I said that overrides the rest.
Timothy Sullivan: 24:50
Yes, there’s one aroma note that. Overrides everything else. And for me, that is the aroma of pear. So I’m picking up on a lot of pear and kind of, uh, crisp seeded fruit aroma. It’s, it’s just, for me, it’s, it’s really prominent and really out there
John Puma: 25:13
Yeah, I, I, I got, I got a, a fruit that I couldn’t quite identify and yeah, I think that when you said pear, it was, uh, immediately apparent to me that that’s what I was missing.
Timothy Sullivan: 25:23
Hmm. And also there’s a note of like, I call it lactic or like a yogurt or cream. There’s a, a sweet cream or yogurt, kind of a milky dairy note as well, which is not uncommon in nigoris or cloudy sakes, but it really comes through for me on this one so that that yogurty sweetness is there too.
John Puma: 25:48
Timothy Sullivan: 25:49
Yeah. Well, Let’s give this sake a taste and see how the aroma follows up on the palate.
John Puma: 25:55
All right. Oh, wow.
Timothy Sullivan: 26:00
Well first of all, I see why they put the warning label on the sake. There’s a distinct. Prickling on the palate. It doesn’t, it doesn’t fuzz up like a true sparkling sake, but there is some active bubble in there for sure, and I can feel it on, on my palate a little prickling, a little sparkle. Do you get that as well?
John Puma: 26:24
Yeah. Yeah. And this is, this is something I often associate with, I think of when I think of Senkin is this has that, that little bit of bubbling that, that interesting mouth feel, that just kind of, influences everything else about the tasting experience in a really fun way.
Timothy Sullivan: 26:42
Yeah. And it, it has, of course, because of all that, the rice starch that’s in there, that MA is making it cloudy. That translates. To a viscosity and a weight
John Puma: 26:56
Timothy Sullivan: 26:57
that you’re not gonna find in other sakes. So the richness here is kind of off the charts as far as the weight and the coating. Just like it coats the glass, it’s in, it’s also coating your palate, coating the roof of your mouth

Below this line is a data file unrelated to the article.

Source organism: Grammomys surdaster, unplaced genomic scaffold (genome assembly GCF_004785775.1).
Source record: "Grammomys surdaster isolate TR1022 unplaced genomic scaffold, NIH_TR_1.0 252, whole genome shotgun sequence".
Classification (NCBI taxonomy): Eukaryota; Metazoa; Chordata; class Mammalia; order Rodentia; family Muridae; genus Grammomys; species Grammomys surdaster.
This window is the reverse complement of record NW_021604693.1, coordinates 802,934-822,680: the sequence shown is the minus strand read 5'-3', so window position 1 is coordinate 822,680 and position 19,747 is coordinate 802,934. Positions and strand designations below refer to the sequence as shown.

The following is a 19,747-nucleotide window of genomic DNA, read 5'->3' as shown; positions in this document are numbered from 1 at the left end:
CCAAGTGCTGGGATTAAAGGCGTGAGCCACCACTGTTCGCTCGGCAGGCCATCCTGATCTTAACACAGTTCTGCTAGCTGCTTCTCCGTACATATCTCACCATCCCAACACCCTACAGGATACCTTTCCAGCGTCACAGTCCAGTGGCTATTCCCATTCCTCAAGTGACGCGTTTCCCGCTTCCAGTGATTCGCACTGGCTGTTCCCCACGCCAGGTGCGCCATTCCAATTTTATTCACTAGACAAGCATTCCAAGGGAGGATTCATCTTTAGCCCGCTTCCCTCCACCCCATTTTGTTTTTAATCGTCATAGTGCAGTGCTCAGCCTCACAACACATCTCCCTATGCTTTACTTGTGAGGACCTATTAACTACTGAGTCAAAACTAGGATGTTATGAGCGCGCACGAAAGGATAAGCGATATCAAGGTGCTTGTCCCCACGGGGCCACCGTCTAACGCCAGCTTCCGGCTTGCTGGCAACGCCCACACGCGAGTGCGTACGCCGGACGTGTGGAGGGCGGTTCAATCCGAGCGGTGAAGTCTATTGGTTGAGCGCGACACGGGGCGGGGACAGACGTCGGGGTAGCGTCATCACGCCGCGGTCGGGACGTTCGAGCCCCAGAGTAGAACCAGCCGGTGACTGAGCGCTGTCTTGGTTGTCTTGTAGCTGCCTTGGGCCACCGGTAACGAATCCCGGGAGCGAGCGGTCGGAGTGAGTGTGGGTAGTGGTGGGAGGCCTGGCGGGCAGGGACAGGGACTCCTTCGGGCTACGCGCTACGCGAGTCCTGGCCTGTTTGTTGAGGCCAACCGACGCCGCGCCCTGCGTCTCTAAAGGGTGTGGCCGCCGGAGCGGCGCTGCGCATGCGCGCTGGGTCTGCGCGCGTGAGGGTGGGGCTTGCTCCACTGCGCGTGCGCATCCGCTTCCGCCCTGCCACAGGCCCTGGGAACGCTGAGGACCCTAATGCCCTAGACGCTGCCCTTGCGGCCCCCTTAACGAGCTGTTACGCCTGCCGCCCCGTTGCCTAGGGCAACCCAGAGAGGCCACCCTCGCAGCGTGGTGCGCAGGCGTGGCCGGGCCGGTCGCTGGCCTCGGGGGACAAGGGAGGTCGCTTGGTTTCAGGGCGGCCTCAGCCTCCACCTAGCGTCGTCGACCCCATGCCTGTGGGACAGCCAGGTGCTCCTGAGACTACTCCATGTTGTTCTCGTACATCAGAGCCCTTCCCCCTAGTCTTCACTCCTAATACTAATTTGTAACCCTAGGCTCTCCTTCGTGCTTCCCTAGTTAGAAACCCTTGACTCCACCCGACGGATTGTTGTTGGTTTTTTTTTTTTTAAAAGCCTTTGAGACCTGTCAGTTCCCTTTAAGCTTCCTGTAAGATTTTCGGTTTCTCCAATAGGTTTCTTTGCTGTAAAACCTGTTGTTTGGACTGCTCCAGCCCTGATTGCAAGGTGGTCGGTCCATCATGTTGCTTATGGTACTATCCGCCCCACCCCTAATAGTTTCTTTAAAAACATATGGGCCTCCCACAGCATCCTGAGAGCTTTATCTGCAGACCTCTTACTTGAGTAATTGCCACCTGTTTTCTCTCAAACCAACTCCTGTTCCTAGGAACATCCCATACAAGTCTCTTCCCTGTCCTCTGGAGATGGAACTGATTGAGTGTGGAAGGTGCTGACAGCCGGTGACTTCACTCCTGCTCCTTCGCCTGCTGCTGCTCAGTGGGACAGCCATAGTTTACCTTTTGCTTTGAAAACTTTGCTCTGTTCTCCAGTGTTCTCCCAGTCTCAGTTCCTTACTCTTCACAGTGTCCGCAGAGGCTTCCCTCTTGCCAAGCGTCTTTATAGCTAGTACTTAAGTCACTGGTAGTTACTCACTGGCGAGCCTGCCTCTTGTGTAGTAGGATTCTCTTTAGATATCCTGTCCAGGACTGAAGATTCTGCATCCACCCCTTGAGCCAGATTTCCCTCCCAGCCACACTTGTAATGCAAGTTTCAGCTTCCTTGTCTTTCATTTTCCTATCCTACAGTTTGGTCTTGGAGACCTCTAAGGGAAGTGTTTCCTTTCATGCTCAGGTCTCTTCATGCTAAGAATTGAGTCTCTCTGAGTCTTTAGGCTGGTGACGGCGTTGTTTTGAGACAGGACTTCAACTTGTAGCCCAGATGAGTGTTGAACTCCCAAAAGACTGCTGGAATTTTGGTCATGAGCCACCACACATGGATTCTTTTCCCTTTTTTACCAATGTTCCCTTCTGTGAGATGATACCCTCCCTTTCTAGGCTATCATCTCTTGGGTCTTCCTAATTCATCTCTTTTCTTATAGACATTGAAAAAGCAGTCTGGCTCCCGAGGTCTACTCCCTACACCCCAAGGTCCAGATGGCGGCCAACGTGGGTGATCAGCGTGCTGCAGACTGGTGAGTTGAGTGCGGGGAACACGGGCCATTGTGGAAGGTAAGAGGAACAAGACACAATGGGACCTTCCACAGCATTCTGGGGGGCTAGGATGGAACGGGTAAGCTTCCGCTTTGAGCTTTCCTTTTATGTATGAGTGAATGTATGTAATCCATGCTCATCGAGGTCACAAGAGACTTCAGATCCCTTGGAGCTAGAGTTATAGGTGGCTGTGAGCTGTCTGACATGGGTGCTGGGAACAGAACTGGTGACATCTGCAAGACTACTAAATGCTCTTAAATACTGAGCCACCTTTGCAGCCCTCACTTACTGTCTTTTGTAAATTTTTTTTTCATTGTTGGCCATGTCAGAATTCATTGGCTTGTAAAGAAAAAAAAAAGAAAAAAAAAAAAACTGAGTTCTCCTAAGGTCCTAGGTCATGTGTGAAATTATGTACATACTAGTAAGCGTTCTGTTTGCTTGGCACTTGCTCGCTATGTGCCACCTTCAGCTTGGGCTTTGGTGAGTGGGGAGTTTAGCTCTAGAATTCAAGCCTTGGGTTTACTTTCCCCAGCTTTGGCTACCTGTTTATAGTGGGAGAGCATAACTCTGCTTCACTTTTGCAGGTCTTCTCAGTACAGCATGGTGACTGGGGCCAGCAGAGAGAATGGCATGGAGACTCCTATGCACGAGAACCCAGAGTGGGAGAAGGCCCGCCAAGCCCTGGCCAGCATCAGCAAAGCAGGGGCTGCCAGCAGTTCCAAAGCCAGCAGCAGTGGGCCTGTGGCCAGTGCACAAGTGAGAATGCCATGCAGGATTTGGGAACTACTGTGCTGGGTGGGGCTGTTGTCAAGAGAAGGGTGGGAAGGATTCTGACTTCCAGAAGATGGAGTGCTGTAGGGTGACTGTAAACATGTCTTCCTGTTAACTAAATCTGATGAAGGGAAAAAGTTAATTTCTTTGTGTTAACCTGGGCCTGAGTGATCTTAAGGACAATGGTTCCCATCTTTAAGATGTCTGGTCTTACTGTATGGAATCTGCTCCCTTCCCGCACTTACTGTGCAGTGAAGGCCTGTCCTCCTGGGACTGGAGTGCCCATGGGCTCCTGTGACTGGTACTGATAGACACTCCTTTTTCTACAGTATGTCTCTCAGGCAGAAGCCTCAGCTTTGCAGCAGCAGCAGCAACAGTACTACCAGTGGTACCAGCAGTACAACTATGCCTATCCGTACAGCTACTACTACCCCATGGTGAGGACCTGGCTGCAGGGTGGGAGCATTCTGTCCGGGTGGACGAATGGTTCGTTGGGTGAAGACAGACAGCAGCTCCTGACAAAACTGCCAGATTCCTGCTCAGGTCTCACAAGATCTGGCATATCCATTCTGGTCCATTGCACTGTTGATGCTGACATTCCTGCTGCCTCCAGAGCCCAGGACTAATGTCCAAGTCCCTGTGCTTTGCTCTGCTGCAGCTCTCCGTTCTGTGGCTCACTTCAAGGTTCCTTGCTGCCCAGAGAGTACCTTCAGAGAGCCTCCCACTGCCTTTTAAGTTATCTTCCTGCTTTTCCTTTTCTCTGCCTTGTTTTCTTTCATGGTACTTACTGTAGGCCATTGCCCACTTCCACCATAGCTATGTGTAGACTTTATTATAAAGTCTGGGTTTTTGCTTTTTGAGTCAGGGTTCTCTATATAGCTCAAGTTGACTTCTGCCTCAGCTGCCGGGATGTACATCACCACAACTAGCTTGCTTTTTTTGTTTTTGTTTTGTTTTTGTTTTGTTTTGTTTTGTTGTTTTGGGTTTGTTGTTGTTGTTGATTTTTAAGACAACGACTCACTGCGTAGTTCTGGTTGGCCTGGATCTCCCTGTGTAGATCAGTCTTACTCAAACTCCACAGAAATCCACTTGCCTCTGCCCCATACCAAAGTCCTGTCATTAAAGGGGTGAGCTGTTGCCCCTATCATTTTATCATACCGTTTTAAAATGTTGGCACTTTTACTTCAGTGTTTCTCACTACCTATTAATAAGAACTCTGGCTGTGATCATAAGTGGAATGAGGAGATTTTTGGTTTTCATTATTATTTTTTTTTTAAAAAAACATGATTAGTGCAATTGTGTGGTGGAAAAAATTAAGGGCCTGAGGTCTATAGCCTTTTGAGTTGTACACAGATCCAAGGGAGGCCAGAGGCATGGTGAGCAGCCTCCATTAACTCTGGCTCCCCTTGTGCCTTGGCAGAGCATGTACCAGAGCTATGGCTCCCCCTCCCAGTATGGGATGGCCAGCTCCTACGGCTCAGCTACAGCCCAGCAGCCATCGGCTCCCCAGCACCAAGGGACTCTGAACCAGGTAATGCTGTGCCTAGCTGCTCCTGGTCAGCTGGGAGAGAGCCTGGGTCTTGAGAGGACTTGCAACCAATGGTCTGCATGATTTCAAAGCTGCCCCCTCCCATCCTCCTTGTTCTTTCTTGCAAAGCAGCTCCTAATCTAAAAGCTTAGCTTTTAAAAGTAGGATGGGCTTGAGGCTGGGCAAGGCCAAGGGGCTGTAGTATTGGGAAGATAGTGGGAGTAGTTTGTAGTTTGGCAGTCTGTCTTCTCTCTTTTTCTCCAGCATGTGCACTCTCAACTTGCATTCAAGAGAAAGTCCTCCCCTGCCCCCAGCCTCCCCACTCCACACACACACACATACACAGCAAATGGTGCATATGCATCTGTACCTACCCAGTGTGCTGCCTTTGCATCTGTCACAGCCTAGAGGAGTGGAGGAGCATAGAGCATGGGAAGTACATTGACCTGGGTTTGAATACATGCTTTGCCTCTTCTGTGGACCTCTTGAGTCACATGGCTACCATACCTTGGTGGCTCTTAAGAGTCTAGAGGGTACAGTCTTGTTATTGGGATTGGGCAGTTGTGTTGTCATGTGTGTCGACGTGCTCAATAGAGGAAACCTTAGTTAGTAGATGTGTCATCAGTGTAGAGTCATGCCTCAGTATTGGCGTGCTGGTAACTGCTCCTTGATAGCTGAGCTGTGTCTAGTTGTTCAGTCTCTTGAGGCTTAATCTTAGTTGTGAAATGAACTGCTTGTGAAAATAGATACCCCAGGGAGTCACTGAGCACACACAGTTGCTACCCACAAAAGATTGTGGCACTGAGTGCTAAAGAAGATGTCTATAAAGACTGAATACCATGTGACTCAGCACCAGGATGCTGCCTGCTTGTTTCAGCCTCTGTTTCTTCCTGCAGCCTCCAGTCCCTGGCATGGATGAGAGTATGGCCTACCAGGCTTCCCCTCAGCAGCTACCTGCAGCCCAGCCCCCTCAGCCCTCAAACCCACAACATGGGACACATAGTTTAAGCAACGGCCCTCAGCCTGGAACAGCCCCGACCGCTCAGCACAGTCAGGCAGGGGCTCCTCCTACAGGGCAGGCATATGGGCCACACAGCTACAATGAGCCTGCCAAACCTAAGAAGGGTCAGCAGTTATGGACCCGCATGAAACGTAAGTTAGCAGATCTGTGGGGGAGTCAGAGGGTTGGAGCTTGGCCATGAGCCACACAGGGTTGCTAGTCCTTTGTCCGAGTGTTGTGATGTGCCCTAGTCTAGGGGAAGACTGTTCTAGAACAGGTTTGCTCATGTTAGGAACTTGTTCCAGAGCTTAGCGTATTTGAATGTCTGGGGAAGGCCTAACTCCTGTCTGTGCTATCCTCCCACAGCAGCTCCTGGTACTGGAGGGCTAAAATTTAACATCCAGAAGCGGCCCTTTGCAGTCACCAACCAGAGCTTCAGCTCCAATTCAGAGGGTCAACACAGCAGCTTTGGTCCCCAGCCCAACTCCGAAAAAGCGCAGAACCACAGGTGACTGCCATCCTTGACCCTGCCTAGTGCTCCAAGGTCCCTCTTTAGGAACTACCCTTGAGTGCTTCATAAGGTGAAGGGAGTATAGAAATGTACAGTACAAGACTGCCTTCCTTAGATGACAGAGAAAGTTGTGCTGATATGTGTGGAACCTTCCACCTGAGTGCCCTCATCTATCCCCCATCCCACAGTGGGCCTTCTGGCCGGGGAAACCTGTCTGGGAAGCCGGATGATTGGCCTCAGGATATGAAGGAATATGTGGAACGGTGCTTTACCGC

John Puma: 27:08
Yeah. It’s definitely gonna be hanging around for a little bit.
Timothy Sullivan: 27:11
yeah, and it, it lingers with this yogurty sweetness for me.
John Puma: 27:16
Yeah. And for something that is so sweet, minus 10. And nigori, so it’s very thick and it’s gonna be playing games with you in that way. And it’s got all that carbonation in there and, extremely high acidity. It’s so interesting how it all comes together and makes for this really, it’s a, it’s like a nice house of cards and I feel like if anything was missing it would really be a very different experience. Like if, if the carbonation had all. Gone away, it would be a, it would, this sake would taste dramatically different because it’s, these things all lean on one another.
Timothy Sullivan: 27:53
Right. Yeah, and I don’t know if you feel this way about heavy nigoris as well, but for me, usually they lean a little bit too much into that yogurt, dairy note, and they taste very yeasty and very yogurty. And that’s not my favorite sipping sake or my favorite way to enjoy it. But this brings in the pear and the fruitiness. And the acidity to balance out the sweetness and like you said, all the threads kind of weave together and make something that is really sippable and really enjoyable. Even though a rich, heavy nigori is not my usual go-to, this is a little different take on that whole sector that, that, that whole way of making nigori.
John Puma: 28:40
Yeah. It’s a, it’s a completely different style of nigori. I, and I really appreciate it. This is a really fun, sake to drink.
Timothy Sullivan: 28:48
John Puma: 28:49
Uh, one, one might say festive
Timothy Sullivan: 28:52
It’s very festive. Now I do have a very, very important question for you, john. Um, we do have a sake here a nigori with a snowman on the label. Is it appropriate to drink this at other times of the year?
John Puma: 29:08
he’ll remind you of the holidays,
Timothy Sullivan: 29:12
You don’t think they’re painting themselves into a corner with a snowman label?